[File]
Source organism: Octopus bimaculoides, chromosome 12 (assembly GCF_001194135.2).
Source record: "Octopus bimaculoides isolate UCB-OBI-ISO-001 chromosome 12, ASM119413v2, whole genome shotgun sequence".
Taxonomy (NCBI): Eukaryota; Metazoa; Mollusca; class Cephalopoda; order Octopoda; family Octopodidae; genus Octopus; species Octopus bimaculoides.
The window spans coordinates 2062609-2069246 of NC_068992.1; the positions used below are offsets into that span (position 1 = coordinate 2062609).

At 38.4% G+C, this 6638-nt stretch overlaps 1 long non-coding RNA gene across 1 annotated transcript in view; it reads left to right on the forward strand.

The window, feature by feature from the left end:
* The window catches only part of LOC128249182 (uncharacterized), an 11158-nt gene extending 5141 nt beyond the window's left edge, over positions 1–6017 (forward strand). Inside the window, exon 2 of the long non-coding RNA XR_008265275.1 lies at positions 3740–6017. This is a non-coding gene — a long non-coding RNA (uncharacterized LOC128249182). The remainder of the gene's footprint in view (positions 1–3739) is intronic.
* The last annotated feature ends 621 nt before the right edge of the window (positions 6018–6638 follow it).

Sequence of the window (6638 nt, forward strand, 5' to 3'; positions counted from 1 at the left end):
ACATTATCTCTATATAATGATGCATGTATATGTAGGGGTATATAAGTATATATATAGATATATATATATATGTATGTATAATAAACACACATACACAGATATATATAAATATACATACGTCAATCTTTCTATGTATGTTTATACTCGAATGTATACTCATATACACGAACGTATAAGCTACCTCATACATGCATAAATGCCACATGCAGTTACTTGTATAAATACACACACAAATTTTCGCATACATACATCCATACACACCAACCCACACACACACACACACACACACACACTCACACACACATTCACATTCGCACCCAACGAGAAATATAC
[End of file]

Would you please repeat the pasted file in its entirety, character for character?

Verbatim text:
Source organism: Octopus bimaculoides, chromosome 12 (assembly GCF_001194135.2).
Source record: "Octopus bimaculoides isolate UCB-OBI-ISO-001 chromosome 12, ASM119413v2, whole genome shotgun sequence".
Taxonomy (NCBI): Eukaryota; Metazoa; Mollusca; class Cephalopoda; order Octopoda; family Octopodidae; genus Octopus; species Octopus bimaculoides.
The window spans coordinates 2062609-2069246 of NC_068992.1; the positions used below are offsets into that span (position 1 = coordinate 2062609).

At 38.4% G+C, this 6638-nt stretch overlaps 1 long non-coding RNA gene across 1 annotated transcript in view; it reads left to right on the forward strand.

The window, feature by feature from the left end:
* The window catches only part of LOC128249182 (uncharacterized), an 11158-nt gene extending 5141 nt beyond the window's left edge, over positions 1–6017 (forward strand). Inside the window, exon 2 of the long non-coding RNA XR_008265275.1 lies at positions 3740–6017. This is a non-coding gene — a long non-coding RNA (uncharacterized LOC128249182). The remainder of the gene's footprint in view (positions 1–3739) is intronic.
* The last annotated feature ends 621 nt before the right edge of the window (positions 6018–6638 follow it).

Sequence of the window (6638 nt, forward strand, 5' to 3'; positions counted from 1 at the left end):
ACATTATCTCTATATAATGATGCATGTATATGTAGGGGTATATAAGTATATATATAGATATATATATATATGTATGTATAATAAACACACATACACAGATATATATAAATATACATACGTCAATCTTTCTATGTATGTTTATACTCGAATGTATACTCATATACACGAACGTATAAGCTACCTCATACATGCATAAATGCCACATGCAGTTACTTGTATAAATACACACACAAATTTTCGCATACATACATCCATACACACCAACCCACACACACACACACACACACACACACTCACACACACATTCACATTCGCACCCAACGAGAAATATAC